- Entine, Jon, and Sally Satel. “Inserting Race Into the Stem Cell Debate.” The Washington Post, WP Company, 9 Sept. 2001, www.washingtonpost.com/archive/opinions/2001/09/09/inserting-race-into-the-stem-cell-debate/80f560ec-6705-409b-be7a-cd163adeb54d/?noredirect=on&utm_term=.9d1df1164925.
- Genetic Science Learning Center. “The Stem Cell Debate: Is It Over?” Learn.Genetics, 10 July 2014, www.learn.genetics.utah.edu/content/stemcells/scissues/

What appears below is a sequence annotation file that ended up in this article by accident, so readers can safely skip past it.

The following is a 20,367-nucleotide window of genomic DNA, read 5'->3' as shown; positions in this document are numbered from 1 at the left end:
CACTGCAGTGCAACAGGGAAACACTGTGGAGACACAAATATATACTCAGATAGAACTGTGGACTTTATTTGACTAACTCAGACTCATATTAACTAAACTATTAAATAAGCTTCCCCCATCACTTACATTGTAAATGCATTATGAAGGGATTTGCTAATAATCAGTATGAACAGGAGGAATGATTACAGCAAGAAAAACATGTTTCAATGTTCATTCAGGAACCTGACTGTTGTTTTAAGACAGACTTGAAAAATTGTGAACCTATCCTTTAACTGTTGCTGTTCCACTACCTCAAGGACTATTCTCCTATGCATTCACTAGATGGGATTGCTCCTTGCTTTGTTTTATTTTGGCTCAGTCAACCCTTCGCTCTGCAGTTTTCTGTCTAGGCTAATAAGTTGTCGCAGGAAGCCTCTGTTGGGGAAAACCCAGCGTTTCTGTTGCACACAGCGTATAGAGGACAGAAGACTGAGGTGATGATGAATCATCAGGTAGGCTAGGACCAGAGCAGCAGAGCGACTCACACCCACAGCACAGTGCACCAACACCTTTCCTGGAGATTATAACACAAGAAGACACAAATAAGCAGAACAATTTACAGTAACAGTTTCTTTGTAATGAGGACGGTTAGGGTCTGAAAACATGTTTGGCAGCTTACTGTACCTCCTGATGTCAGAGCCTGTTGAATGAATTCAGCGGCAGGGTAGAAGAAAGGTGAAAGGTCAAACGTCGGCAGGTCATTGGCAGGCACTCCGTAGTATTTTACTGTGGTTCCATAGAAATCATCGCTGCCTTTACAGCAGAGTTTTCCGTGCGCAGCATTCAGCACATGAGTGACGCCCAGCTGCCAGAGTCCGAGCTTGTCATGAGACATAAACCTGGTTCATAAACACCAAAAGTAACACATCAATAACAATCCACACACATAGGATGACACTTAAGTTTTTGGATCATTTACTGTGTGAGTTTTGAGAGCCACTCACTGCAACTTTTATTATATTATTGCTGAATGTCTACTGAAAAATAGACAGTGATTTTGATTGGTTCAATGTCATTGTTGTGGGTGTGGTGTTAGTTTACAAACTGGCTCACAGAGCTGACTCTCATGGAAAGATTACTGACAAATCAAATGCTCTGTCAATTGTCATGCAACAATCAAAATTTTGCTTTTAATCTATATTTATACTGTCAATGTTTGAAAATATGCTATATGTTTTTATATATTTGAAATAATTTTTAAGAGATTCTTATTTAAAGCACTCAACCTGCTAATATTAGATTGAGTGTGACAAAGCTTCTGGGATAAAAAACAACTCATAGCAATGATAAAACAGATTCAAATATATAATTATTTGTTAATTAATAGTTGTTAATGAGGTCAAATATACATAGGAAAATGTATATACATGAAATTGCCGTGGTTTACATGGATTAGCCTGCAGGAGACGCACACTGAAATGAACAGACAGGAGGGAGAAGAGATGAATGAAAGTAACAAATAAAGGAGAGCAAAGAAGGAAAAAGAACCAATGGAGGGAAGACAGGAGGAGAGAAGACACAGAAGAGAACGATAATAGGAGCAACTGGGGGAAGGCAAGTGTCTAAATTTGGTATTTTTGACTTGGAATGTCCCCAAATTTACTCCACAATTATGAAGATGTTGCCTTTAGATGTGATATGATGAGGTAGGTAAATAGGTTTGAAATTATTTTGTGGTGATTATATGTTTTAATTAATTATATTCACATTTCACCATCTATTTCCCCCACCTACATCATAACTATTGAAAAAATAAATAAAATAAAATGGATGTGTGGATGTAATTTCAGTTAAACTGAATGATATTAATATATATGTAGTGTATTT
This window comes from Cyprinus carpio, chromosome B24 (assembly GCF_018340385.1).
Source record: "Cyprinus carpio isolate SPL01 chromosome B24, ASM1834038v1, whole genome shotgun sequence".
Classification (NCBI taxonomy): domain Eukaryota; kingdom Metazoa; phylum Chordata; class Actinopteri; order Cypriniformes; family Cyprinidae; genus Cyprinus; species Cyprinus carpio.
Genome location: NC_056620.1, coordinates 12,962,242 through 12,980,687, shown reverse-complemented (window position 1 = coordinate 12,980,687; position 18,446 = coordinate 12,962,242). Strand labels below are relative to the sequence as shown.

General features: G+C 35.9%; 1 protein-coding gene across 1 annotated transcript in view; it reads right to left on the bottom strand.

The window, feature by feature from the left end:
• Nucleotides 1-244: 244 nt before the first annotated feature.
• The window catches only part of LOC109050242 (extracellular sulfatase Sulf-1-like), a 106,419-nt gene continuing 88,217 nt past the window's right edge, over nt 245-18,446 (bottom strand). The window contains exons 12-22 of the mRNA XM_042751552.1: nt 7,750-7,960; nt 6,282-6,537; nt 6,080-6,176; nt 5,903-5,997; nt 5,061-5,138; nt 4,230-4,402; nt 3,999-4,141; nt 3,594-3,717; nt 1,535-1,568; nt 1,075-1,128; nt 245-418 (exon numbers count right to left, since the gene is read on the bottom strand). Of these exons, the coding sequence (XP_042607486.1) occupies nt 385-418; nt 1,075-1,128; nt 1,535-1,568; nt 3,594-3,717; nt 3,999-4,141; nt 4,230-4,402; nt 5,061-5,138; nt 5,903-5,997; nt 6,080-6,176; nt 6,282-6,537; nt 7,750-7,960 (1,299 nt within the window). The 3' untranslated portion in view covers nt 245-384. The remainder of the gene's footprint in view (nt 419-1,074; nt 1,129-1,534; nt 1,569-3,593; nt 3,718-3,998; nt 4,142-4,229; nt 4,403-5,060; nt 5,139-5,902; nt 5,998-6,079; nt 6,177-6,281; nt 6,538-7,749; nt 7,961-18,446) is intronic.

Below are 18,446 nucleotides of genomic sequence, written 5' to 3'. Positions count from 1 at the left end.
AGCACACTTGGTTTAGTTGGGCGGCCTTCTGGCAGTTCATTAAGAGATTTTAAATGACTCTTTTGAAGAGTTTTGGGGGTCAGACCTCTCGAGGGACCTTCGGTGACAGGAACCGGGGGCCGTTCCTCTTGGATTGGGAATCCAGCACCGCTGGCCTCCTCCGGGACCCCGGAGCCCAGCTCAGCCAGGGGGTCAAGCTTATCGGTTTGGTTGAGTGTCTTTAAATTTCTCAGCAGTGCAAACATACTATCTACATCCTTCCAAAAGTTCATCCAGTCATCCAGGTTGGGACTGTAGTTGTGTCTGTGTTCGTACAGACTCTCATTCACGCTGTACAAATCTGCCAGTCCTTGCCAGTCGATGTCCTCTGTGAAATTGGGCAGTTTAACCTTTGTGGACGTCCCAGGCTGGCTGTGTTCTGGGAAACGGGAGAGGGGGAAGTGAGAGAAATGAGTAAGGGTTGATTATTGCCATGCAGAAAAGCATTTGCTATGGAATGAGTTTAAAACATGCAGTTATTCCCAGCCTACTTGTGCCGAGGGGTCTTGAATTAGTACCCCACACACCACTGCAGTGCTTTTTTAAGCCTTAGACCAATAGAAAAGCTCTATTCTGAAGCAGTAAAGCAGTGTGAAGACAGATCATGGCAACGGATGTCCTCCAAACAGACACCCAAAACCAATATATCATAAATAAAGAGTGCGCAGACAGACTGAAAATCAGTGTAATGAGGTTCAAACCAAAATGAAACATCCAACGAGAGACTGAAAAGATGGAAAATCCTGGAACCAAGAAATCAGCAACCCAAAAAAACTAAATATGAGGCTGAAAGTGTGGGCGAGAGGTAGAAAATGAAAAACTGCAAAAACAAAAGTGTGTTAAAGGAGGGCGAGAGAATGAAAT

- Liu, Joseph. “Stem Cell Research Around the World.” Pew Research Center’s Religion & Public Life Project, Pew Research Center’s Religion & Public Life Project, 7 Mar. 2013, www.pewforum.org/2008/07/17/stem-cell-research-around-the-world/
- Powell, Alvin. “Stem Cells, through a Religious Lens.” Harvard Gazette, Harvard Gazette, 22 Mar. 2007, www.news.harvard.edu/gazette/story/2007/03/stem-cells-through-a-religious-lens
- Shapiro, Robyn S. Bioethics and the Stem Cell Research Debate. National Council for the Social Studies, 2006.